' Cache the text box internally without saving it.
   Dim txt As String = ""

   Public Sub Form1_Load(sender As Object, e As EventArgs) Handles Me.Load
      Me.Text = "Quick Text Editor"
      Button1.Text = "Save"
      TextBox1.Multiline = True

      ' Configure the SaveFile dialog
      SaveFileDialog1.Filter = "txt files (*.txt)|*.txt|All files (*.*)|*.*"
      SaveFileDialog1.RestoreDirectory = True

      ' Create a timer with a 1-minute interval
      timer = New Timer(2000)
      ' Synchronize the timer with the text box
      timer.SynchronizingObject = Me
      ' Start the timer
      timer.AutoReset = True
   End Sub

    Private Sub TextBox1_TextChanged(sender As Object, e As EventArgs) Handles TextBox1.TextChanged
      hasChanged = True
   End Sub
   Friend Sub PromptForSave(sender As Object, e As ElapsedEventArgs) _
      Handles timer.Elapsed
      If hasChanged And Not dialogIsOpen Then
         elapsedMinutes += 1
         dialogIsOpen = True
         If MsgBox(String.Format("{0} minutes have elapsed since the text was saved. Save it now? ",
                                 elapsedMinutes), MsgBoxStyle.YesNoCancel Or MsgBoxStyle.Question,
                   "Save Text") = MsgBoxResult.Yes Then
            If dialogIsOpen Then
               Button1_Click(Me, EventArgs.Empty)
               dialogIsOpen = False
            End If
         End If
      End If
   End Sub

   Private Sub Button1_Click(sender As Object, e As EventArgs) Handles Button1.Click
      If String.IsNullOrEmpty(SaveFileDialog1.FileName) Then
         If SaveFileDialog1.ShowDialog() = DialogResult.OK Then
            sw = New StreamWriter(SaveFileDialog1.FileName, False)
         End If
      End If
      txt = TextBox1.Text
      hasChanged = False
      elapsedMinutes = 0
   End Sub

   Private Sub Form1_FormClosing(sender As Object, e As FormClosingEventArgs) Handles Me.FormClosing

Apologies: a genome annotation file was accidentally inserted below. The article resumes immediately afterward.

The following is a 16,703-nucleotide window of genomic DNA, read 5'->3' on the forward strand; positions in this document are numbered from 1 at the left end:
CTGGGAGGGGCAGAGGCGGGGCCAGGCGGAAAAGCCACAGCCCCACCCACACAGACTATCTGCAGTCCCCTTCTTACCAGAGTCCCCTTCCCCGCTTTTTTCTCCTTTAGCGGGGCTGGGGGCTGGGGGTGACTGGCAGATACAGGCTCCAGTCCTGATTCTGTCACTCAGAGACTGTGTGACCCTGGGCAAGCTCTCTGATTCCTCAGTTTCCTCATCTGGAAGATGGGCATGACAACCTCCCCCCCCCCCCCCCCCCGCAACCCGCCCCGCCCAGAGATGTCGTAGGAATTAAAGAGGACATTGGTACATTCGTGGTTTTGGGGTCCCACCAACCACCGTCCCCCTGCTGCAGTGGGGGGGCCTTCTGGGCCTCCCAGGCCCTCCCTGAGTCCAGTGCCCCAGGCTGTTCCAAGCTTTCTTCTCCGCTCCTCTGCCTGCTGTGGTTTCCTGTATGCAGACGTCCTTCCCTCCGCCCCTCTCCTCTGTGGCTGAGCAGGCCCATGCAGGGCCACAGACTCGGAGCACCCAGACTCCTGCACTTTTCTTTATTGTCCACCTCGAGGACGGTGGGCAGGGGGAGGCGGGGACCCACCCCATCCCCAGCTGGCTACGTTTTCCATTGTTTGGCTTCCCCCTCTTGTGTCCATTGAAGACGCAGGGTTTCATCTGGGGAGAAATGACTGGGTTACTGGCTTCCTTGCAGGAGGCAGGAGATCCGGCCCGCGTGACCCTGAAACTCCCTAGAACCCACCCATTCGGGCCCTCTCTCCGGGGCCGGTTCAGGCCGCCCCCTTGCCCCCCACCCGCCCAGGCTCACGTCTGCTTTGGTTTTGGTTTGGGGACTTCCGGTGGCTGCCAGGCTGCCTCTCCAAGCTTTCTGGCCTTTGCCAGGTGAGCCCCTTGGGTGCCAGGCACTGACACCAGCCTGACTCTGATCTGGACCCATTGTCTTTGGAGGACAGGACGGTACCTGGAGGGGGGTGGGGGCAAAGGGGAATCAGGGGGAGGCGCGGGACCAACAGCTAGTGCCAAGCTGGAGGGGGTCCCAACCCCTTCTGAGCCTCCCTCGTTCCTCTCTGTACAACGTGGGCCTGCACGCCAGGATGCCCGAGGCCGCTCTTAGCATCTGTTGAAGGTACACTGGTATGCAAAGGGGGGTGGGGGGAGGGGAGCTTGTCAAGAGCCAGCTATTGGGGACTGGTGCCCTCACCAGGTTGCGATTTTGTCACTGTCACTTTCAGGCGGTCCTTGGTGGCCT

If sw IsNot Nothing Then
      End If
   End Sub
End Class

The example requires that you add the following controls to the form:

  • A TextBox control named TextBox1 (its default name).

  • A Button control named Button1 (its default name).

  • A SaveFileDialog control named SaveSaveFileDialog1 (its default name) .


When SynchronizingObject is null, the method that handles the Elapsed event is called on a thread from the system-thread pool. For more information on system-thread pools, see ThreadPool.

When the Elapsed event is handled by a visual Windows Forms component, such as a button, accessing the component through the system-thread pool might result in an exception or just might not work. Avoid this effect by setting SynchronizingObject to a Windows Forms component, which causes the method that handles the Elapsed event to be called on the same thread that the component was created on.


Even if the SynchronizingObject property is not null, Elapsed events can occur after the Dispose or Stop method has been called or after the Enabled property has been set to false, because the signal to raise the Elapsed event is always queued for execution on a thread pool thread. One way to resolve this race condition is to set a flag that tells the event handler for the Elapsed event to ignore subsequent events.

If the Timer is used inside Visual Studio in a Windows Forms designer, SynchronizingObject is automatically set to the control that contains the Timer. For example, if you place a Timer on a designer for Form1 (which inherits from Form), the SynchronizingObject property of Timer is set to the instance of Form1.

Applies to

See also